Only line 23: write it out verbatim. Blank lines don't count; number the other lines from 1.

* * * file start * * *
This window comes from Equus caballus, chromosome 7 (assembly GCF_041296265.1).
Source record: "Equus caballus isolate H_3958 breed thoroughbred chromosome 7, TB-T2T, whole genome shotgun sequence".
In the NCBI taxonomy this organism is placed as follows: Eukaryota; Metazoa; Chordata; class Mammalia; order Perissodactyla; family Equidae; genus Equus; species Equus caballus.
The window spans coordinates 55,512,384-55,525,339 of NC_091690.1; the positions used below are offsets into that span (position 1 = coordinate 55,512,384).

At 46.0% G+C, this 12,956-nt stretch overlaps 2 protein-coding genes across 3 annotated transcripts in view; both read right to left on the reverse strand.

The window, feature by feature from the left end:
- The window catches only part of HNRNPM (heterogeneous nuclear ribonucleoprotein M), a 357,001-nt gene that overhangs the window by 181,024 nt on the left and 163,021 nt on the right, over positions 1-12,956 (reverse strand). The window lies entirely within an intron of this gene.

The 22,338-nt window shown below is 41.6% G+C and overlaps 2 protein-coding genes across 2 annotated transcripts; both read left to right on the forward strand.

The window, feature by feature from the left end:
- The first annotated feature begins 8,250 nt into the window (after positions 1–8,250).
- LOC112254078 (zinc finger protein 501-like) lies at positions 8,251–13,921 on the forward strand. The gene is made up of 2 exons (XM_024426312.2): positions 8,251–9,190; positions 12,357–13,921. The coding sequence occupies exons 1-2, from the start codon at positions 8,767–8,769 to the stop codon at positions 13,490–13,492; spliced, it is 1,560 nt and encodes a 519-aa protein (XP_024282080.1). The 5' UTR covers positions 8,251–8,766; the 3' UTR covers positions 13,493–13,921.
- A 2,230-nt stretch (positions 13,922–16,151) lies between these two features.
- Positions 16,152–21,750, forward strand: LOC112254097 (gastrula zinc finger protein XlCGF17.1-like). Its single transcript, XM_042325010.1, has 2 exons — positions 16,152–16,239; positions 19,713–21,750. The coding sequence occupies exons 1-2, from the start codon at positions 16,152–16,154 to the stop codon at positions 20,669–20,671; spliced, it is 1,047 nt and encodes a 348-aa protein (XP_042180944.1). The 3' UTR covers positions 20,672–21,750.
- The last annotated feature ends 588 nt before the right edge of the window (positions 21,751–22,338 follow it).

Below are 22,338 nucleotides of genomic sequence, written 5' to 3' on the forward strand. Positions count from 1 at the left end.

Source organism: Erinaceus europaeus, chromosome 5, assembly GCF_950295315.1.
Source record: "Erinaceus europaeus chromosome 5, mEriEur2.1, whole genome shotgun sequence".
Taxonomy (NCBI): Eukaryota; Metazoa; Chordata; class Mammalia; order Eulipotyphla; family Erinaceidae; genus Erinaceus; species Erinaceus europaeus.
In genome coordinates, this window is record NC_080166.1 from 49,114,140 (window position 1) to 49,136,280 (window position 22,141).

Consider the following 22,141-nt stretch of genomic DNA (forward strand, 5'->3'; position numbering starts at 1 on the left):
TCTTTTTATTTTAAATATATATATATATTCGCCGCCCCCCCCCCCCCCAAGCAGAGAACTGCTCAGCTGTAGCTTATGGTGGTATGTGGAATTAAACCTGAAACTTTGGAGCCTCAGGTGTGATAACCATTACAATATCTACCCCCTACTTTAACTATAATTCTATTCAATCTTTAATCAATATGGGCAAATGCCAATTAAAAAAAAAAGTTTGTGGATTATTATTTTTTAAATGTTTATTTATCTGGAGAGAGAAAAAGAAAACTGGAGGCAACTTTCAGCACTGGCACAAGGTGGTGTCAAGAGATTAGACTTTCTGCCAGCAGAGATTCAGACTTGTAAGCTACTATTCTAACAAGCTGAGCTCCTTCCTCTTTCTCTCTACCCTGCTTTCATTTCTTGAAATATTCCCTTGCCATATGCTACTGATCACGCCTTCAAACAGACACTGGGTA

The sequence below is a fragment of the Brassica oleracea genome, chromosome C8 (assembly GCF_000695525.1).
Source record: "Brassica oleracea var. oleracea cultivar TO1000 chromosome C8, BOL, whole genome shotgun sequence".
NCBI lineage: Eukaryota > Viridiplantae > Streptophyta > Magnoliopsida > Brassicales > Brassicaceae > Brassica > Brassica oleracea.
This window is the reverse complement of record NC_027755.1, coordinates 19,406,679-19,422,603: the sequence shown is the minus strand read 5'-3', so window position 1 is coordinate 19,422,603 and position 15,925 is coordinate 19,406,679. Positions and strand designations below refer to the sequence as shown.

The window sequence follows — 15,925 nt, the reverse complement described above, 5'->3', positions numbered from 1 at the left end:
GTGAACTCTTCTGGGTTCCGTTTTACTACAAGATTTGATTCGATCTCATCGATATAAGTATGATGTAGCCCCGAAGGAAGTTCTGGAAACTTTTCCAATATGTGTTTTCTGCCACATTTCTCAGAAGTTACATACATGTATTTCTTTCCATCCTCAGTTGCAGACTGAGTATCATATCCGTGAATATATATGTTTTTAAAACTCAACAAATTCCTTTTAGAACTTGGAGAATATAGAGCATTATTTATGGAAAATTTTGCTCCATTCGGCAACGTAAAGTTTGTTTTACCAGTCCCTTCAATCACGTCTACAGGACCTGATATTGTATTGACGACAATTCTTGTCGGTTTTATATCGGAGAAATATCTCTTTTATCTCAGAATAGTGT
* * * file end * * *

Source record: "Brassica oleracea var. oleracea cultivar TO1000 chromosome C8, BOL, whole genome shotgun sequence".